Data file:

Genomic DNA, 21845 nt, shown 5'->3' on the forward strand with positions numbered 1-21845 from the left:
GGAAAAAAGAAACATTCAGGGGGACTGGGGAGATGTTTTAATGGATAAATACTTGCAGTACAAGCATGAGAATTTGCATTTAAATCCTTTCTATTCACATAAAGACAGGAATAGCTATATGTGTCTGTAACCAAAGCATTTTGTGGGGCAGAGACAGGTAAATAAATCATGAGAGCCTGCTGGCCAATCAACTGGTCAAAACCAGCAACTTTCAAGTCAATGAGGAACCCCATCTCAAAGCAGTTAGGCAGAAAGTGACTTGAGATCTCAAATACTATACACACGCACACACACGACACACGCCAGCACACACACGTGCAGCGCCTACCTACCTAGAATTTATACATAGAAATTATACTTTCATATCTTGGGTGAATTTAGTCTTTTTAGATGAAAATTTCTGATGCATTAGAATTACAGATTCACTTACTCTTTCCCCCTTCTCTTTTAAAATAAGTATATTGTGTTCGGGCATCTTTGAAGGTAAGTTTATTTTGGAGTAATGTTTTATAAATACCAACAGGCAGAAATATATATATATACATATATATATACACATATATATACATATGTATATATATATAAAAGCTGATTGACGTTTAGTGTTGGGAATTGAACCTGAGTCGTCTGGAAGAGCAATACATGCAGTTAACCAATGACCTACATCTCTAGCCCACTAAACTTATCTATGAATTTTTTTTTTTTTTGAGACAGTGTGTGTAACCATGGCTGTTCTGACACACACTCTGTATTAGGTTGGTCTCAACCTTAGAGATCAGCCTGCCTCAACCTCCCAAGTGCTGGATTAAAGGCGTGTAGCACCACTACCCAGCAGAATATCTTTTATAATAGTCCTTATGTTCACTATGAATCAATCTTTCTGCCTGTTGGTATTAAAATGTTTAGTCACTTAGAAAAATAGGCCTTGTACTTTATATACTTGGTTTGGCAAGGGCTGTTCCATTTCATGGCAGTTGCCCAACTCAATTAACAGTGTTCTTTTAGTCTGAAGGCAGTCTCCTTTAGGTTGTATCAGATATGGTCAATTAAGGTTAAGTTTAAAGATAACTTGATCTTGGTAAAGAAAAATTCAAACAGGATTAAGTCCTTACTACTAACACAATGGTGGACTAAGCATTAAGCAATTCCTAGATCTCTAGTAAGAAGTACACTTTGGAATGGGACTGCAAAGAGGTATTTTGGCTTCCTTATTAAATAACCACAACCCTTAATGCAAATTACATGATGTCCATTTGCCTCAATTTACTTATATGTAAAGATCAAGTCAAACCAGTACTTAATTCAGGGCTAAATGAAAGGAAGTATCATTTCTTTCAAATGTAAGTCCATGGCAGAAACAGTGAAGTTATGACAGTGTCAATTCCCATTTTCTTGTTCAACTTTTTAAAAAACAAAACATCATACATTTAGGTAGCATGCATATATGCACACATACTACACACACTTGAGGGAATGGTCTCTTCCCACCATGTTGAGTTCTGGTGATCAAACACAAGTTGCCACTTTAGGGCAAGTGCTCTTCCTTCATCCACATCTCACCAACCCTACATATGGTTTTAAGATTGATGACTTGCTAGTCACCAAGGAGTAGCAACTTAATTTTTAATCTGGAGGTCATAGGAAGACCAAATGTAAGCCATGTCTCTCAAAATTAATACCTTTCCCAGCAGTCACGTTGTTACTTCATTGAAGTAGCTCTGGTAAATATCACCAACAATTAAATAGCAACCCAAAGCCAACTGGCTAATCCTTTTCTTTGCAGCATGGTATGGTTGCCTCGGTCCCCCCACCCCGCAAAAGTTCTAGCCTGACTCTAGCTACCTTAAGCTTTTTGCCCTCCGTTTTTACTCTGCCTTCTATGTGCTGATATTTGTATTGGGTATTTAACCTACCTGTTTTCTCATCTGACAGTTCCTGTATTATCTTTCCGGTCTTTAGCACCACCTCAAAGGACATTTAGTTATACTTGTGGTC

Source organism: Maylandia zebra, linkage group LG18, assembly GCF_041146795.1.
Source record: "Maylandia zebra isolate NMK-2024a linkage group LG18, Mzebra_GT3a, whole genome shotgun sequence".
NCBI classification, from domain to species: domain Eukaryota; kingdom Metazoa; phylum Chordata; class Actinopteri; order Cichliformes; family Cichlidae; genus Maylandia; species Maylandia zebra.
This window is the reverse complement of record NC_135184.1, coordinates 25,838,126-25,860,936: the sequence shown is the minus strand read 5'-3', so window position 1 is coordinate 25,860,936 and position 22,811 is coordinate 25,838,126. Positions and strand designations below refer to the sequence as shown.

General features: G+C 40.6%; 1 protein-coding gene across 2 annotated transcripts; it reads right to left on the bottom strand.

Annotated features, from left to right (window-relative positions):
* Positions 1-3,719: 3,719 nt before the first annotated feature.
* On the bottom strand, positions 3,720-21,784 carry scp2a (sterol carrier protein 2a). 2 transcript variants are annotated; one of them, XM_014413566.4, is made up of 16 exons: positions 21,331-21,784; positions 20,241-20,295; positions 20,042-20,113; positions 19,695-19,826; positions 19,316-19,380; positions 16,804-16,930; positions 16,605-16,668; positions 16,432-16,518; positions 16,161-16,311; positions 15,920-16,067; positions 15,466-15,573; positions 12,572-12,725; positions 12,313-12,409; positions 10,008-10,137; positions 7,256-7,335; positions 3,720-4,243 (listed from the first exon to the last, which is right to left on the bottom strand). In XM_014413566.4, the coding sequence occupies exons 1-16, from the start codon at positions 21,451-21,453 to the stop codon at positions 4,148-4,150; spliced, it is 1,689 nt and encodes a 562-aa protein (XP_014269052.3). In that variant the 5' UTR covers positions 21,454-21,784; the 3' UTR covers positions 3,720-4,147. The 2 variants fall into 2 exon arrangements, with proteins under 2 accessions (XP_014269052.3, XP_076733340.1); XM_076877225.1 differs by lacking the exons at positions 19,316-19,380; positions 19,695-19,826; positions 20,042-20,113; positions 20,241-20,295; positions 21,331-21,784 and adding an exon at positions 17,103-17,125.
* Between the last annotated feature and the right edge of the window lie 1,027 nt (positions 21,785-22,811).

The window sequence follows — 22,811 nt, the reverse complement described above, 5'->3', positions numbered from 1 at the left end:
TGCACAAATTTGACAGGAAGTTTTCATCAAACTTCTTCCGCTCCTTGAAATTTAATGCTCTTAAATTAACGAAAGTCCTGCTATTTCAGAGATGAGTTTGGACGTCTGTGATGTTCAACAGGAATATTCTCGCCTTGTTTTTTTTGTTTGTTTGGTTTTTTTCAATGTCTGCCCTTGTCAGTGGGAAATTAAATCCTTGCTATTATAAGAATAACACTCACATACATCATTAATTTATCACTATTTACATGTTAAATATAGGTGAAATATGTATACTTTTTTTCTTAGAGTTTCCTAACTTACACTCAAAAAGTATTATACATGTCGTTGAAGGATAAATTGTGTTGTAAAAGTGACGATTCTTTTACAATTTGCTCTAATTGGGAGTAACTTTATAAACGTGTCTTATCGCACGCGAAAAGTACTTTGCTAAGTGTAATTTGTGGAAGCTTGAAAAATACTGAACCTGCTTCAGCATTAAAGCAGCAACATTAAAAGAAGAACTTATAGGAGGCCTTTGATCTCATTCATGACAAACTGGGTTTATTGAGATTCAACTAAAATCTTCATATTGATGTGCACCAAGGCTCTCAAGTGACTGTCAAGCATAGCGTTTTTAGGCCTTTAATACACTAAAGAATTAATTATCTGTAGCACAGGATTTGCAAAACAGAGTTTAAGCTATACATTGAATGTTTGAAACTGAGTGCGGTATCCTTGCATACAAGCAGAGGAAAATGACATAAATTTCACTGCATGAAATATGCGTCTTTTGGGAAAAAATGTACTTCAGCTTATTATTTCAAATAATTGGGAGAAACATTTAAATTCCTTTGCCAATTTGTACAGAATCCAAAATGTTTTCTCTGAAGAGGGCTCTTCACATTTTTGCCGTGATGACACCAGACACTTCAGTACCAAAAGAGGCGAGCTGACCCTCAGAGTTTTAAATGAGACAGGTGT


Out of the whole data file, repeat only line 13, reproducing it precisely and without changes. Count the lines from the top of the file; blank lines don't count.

TGCACAAATTTGACAGGAAGTTTTCATCAAACTTCTTCCGCTCCTTGAAATTTAATGCTCTTAAATTAACGAAAGTCCTGCTATTTCAGAGATGAGTTTGGACGTCTGTGATGTTCAACAGGAATATTCTCGCCTTGTTTTTTTTGTTTGTTTGGTTTTTTTCAATGTCTGCCCTTGTCAGTGGGAAATTAAATCCTTGCTATTATAAGAATAACACTCACATACATCATTAATTTATCACTATTTACATGTTAAATATAGGTGAAATATGTATACTTTTTTTCTTAGAGTTTCCTAACTTACACTCAAAAAGTATTATACATGTCGTTGAAGGATAAATTGTGTTGTAAAAGTGACGATTCTTTTACAATTTGCTCTAATTGGGAGTAACTTTATAAACGTGTCTTATCGCACGCGAAAAGTACTTTGCTAAGTGTAATTTGTGGAAGCTTGAAAAATACTGAACCTGCTTCAGCATTAAAGCAGCAACATTAAAAGAAGAACTTATAGGAGGCCTTTGATCTCATTCATGACAAACTGGGTTTATTGAGATTCAACTAAAATCTTCATATTGATGTGCACCAAGGCTCTCAAGTGACTGTCAAGCATAGCGTTTTTAGGCCTTTAATACACTAAAGAATTAATTATCTGTAGCACAGGATTTGCAAAACAGAGTTTAAGCTATACATTGAATGTTTGAAACTGAGTGCGGTATCCTTGCATACAAGCAGAGGAAAATGACATAAATTTCACTGCATGAAATATGCGTCTTTTGGGAAAAAATGTACTTCAGCTTATTATTTCAAATAATTGGGAGAAACATTTAAATTCCTTTGCCAATTTGTACAGAATCCAAAATGTTTTCTCTGAAGAGGGCTCTTCACATTTTTGCCGTGATGACACCAGACACTTCAGTACCAAAAGAGGCGAGCTGACCCTCAGAGTTTTAAATGAGACAGGTGT